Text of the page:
When he breezed across with the finishing line with a strong lead, he was welcomed by his wife, who was pregnant via vitro fertilization after Lance’s cancer caused him to be sterile.
For the next 4 consecutive years, Lance proceeded to win the Tour de France and later wrote that he would choose overcoming cancer to winning the race because it was the former that allowed him to reject doomsday predictions by his doctors over hope and strong faith in himself.

What Did I Learn From This Story?
That whether you like it or not, life’s full of challenges. If you can choose to tackle them with resolve and determination, there’s always something to gain in any challenge, even though it may not seem so evident initially.

(1) Challenges Are Life’s Vitamins
I know pessimists may slam me for being too sarcastic. But the truth is, life without challenges is a bore. Even my 2 year old niece agrees with me. Whenever I give her her favourite plush toy without any struggle, she’ll fiddle it for about 2 seconds and cast it away. However, if I make her run over a short distance or go through some maze before throwing the toy back to her, she’ll treat it like some well deserved treasure. The physical reward is the same. But if you go through great hurdles to achieve the same effect, the perceived value immediately augmented. This form of value creation, is what challenges give.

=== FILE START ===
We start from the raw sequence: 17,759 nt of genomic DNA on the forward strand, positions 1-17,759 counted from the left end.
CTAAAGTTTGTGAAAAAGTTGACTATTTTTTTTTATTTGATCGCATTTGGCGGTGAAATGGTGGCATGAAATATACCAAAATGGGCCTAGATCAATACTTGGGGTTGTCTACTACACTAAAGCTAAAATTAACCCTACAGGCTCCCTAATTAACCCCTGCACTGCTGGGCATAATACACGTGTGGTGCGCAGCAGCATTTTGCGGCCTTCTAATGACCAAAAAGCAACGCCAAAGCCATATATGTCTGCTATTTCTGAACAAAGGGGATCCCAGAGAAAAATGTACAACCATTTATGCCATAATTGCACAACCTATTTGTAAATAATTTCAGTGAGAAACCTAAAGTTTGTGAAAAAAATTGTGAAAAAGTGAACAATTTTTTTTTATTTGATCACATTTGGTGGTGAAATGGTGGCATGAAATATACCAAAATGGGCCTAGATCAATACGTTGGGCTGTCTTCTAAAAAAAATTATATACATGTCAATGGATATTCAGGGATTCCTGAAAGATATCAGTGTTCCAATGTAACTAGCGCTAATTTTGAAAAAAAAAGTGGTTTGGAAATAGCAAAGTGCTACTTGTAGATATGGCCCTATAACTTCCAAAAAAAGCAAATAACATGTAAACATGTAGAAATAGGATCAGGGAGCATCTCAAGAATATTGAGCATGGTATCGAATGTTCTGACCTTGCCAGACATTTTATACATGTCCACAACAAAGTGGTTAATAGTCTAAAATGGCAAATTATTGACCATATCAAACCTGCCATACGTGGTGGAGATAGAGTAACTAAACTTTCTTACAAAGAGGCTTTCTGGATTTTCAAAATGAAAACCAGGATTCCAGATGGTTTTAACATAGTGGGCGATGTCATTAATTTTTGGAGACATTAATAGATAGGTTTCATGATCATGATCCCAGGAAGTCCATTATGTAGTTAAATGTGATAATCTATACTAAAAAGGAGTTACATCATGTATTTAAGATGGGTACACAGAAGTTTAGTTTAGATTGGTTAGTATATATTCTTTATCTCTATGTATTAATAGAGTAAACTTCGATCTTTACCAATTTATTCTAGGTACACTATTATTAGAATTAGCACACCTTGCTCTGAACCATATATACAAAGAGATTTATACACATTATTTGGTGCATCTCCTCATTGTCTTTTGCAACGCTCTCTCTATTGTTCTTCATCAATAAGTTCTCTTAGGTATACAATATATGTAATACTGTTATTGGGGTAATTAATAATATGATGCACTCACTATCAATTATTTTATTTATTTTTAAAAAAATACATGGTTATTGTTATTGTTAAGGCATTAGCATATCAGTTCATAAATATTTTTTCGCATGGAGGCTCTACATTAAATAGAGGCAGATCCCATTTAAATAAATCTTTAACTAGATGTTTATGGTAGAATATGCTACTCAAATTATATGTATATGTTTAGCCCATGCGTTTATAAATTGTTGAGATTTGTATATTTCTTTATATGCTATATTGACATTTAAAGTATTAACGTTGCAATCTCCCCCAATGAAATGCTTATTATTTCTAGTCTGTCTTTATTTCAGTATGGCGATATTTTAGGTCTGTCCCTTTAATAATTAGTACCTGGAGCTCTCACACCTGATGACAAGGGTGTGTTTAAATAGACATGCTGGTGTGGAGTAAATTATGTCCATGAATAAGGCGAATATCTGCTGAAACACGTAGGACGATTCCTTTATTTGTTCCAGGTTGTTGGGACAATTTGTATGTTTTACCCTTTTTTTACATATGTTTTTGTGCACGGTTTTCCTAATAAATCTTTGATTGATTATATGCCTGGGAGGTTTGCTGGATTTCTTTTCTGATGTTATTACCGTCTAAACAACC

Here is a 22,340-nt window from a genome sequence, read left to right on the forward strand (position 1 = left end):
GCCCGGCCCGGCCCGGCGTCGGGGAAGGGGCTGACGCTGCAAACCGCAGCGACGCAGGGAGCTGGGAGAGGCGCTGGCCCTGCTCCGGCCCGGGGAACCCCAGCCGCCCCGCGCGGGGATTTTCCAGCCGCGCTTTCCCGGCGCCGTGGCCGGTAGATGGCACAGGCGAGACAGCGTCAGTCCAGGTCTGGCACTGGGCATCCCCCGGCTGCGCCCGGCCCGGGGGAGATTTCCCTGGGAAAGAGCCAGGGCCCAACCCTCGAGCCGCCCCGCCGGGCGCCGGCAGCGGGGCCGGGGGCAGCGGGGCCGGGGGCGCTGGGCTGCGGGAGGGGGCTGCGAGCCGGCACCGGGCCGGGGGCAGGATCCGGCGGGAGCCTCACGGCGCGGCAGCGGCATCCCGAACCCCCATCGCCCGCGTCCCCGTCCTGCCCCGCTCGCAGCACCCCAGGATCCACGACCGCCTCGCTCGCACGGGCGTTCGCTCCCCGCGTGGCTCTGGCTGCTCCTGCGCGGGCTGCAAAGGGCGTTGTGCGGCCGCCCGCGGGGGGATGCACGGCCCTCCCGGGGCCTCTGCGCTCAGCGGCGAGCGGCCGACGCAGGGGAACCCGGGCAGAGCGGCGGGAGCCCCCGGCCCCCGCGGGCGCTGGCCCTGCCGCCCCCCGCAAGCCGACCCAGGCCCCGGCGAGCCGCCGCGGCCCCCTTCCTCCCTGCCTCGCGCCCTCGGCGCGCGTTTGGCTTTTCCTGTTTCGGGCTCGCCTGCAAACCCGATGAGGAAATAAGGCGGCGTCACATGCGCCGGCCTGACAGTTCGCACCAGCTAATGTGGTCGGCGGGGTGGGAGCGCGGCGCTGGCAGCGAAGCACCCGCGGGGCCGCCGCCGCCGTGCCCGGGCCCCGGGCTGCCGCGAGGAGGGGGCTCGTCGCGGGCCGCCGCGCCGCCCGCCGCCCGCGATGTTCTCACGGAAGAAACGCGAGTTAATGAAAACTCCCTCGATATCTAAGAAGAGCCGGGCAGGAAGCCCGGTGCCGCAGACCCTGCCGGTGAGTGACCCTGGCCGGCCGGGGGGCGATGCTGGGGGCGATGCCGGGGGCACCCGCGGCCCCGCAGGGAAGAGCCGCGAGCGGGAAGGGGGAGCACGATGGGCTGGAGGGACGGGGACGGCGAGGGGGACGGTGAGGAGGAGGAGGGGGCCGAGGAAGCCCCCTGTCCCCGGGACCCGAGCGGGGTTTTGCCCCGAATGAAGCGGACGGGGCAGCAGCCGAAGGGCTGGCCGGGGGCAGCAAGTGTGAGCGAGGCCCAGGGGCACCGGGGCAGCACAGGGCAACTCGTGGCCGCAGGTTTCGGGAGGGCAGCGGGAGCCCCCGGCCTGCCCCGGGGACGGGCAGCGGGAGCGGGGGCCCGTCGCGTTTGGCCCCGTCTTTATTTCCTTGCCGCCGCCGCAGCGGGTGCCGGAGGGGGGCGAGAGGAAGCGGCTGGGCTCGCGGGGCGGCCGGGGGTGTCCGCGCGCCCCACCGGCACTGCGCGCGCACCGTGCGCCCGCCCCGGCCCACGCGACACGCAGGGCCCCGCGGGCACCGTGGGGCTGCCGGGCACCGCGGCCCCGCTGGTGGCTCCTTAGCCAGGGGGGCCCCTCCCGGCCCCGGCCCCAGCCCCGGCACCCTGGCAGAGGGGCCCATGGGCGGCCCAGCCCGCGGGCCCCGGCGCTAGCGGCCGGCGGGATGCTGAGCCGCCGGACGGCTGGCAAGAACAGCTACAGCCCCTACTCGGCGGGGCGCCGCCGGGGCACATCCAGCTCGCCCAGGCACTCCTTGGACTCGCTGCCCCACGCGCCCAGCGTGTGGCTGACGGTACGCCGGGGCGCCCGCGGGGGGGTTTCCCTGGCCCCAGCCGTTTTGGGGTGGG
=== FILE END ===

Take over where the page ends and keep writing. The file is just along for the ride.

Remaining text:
In a way, challenges are vitamins, enriching our lives with ups and downs. For Lance, taking part in the Tour de France after beating cancer helped him to manifest his latent courage and firm belief in himself, something he might not have seen himself equipped with before. And one thing for sure, no matter how much some people dislike challenges, they’ll definitely and surely be there!
So, instead of regarding challenges as pests or scum, why don’t you treat them as a chance to showcase your prowess? And I can guarantee you that after winning over them, life is no longer the same. It’ll be much more fulfilling and wonderful!

(2) Never Take What You Already Have for Granted

Lance’s illness gave me a strong signal that we should never take little things in life for granted. What seemed natural for some people like having good health mattered very much for Lance. What seemed straightforward and perhaps easy for other people like getting pregnant was tough for his wife because Lance became sterile after his ordeal. What seemed manageable for other riders such as scaling stage races was an major issue for Lance previously.
If you’re someone who’ve wished you were richer, better looking or more influential, have you ever taken some time to reevaluate what you already possessed and be grateful for it? Some of you may say it’s only human to deem what you’ve is not enough or insufficient by comparing your achievements with others, but what is considered enough?
Sadly, this insatiable desire to pursue that “what” blind our vision, often waiting for their loss before realizing the true value of what we already have.
Do you really have to wait for that day to come?